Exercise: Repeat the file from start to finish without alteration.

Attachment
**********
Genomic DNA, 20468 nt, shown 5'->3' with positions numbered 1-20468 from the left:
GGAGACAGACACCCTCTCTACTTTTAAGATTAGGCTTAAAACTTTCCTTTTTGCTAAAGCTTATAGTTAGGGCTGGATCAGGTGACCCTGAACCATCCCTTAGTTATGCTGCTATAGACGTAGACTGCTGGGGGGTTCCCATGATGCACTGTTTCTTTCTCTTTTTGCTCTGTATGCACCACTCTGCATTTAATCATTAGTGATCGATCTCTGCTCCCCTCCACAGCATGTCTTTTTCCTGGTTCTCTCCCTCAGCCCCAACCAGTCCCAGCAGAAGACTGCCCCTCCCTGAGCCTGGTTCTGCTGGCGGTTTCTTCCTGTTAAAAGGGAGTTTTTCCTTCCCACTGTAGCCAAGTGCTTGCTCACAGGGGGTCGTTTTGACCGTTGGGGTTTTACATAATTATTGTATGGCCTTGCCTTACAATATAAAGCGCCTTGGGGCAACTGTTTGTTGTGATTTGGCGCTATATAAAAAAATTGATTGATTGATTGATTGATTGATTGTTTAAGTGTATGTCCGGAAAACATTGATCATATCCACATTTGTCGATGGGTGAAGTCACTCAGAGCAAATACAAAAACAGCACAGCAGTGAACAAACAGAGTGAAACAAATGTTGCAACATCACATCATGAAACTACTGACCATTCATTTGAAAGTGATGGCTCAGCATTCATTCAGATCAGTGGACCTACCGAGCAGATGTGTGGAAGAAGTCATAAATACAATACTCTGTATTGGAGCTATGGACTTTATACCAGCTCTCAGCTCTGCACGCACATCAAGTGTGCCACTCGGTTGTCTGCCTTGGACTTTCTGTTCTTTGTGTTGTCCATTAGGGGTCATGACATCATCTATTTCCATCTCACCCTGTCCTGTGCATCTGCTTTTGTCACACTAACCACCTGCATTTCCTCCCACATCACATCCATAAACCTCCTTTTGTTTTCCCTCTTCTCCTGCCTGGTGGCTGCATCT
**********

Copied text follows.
Genomic DNA, 20468 nt, shown 5'->3' with positions numbered 1-20468 from the left:
GGAGACAGACACCCTCTCTACTTTTAAGATTAGGCTTAAAACTTTCCTTTTTGCTAAAGCTTATAGTTAGGGCTGGATCAGGTGACCCTGAACCATCCCTTAGTTATGCTGCTATAGACGTAGACTGCTGGGGGGTTCCCATGATGCACTGTTTCTTTCTCTTTTTGCTCTGTATGCACCACTCTGCATTTAATCATTAGTGATCGATCTCTGCTCCCCTCCACAGCATGTCTTTTTCCTGGTTCTCTCCCTCAGCCCCAACCAGTCCCAGCAGAAGACTGCCCCTCCCTGAGCCTGGTTCTGCTGGCGGTTTCTTCCTGTTAAAAGGGAGTTTTTCCTTCCCACTGTAGCCAAGTGCTTGCTCACAGGGGGTCGTTTTGACCGTTGGGGTTTTACATAATTATTGTATGGCCTTGCCTTACAATATAAAGCGCCTTGGGGCAACTGTTTGTTGTGATTTGGCGCTATATAAAAAAATTGATTGATTGATTGATTGATTGATTGTTTAAGTGTATGTCCGGAAAACATTGATCATATCCACATTTGTCGATGGGTGAAGTCACTCAGAGCAAATACAAAAACAGCACAGCAGTGAACAAACAGAGTGAAACAAATGTTGCAACATCACATCATGAAACTACTGACCATTCATTTGAAAGTGATGGCTCAGCATTCATTCAGATCAGTGGACCTACCGAGCAGATGTGTGGAAGAAGTCATAAATACAATACTCTGTATTGGAGCTATGGACTTTATACCAGCTCTCAGCTCTGCACGCACATCAAGTGTGCCACTCGGTTGTCTGCCTTGGACTTTCTGTTCTTTGTGTTGTCCATTAGGGGTCATGACATCATCTATTTCCATCTCACCCTGTCCTGTGCATCTGCTTTTGTCACACTAACCACCTGCATTTCCTCCCACATCACATCCATAAACCTCCTTTTGTTTTCCCTCTTCTCCTGCCTGGTGGCTGCATCT